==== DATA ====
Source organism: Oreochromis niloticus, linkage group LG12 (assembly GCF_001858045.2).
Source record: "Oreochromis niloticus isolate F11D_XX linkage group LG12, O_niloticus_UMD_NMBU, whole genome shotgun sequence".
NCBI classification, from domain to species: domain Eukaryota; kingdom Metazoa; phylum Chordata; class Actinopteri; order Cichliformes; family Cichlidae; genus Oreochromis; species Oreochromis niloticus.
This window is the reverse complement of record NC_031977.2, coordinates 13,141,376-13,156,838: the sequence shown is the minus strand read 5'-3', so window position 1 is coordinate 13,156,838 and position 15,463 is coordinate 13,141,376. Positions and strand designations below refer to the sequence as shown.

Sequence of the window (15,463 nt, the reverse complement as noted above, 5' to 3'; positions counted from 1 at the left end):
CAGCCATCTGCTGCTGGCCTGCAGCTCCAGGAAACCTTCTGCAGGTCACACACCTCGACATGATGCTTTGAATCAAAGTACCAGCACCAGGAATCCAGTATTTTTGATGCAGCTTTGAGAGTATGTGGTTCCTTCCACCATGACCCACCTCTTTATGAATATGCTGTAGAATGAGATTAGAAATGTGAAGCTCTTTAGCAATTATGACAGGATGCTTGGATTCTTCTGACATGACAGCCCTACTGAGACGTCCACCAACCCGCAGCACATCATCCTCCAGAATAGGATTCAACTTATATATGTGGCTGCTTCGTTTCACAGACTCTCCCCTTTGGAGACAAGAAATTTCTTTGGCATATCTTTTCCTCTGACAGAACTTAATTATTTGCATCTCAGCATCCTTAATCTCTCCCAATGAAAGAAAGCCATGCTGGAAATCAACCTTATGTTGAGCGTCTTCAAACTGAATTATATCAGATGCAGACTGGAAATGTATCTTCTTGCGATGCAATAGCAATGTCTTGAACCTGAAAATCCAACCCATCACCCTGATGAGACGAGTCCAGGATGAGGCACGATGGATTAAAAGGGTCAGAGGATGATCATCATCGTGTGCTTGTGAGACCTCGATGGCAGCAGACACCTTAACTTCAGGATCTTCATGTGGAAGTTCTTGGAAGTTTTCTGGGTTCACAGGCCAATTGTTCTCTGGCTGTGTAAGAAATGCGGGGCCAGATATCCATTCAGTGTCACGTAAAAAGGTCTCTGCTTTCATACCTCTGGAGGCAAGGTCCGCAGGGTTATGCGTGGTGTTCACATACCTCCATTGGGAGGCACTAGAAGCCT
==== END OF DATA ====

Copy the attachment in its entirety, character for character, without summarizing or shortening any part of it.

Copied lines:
Source organism: Oreochromis niloticus, linkage group LG12 (assembly GCF_001858045.2).
Source record: "Oreochromis niloticus isolate F11D_XX linkage group LG12, O_niloticus_UMD_NMBU, whole genome shotgun sequence".
NCBI classification, from domain to species: domain Eukaryota; kingdom Metazoa; phylum Chordata; class Actinopteri; order Cichliformes; family Cichlidae; genus Oreochromis; species Oreochromis niloticus.
This window is the reverse complement of record NC_031977.2, coordinates 13,141,376-13,156,838: the sequence shown is the minus strand read 5'-3', so window position 1 is coordinate 13,156,838 and position 15,463 is coordinate 13,141,376. Positions and strand designations below refer to the sequence as shown.

Sequence of the window (15,463 nt, the reverse complement as noted above, 5' to 3'; positions counted from 1 at the left end):
CAGCCATCTGCTGCTGGCCTGCAGCTCCAGGAAACCTTCTGCAGGTCACACACCTCGACATGATGCTTTGAATCAAAGTACCAGCACCAGGAATCCAGTATTTTTGATGCAGCTTTGAGAGTATGTGGTTCCTTCCACCATGACCCACCTCTTTATGAATATGCTGTAGAATGAGATTAGAAATGTGAAGCTCTTTAGCAATTATGACAGGATGCTTGGATTCTTCTGACATGACAGCCCTACTGAGACGTCCACCAACCCGCAGCACATCATCCTCCAGAATAGGATTCAACTTATATATGTGGCTGCTTCGTTTCACAGACTCTCCCCTTTGGAGACAAGAAATTTCTTTGGCATATCTTTTCCTCTGACAGAACTTAATTATTTGCATCTCAGCATCCTTAATCTCTCCCAATGAAAGAAAGCCATGCTGGAAATCAACCTTATGTTGAGCGTCTTCAAACTGAATTATATCAGATGCAGACTGGAAATGTATCTTCTTGCGATGCAATAGCAATGTCTTGAACCTGAAAATCCAACCCATCACCCTGATGAGACGAGTCCAGGATGAGGCACGATGGATTAAAAGGGTCAGAGGATGATCATCATCGTGTGCTTGTGAGACCTCGATGGCAGCAGACACCTTAACTTCAGGATCTTCATGTGGAAGTTCTTGGAAGTTTTCTGGGTTCACAGGCCAATTGTTCTCTGGCTGTGTAAGAAATGCGGGGCCAGATATCCATTCAGTGTCACGTAAAAAGGTCTCTGCTTTCATACCTCTGGAGGCAAGGTCCGCAGGGTTATGCGTGGTGTTCACATACCTCCATTGGGAGGCACTAGAAGCCT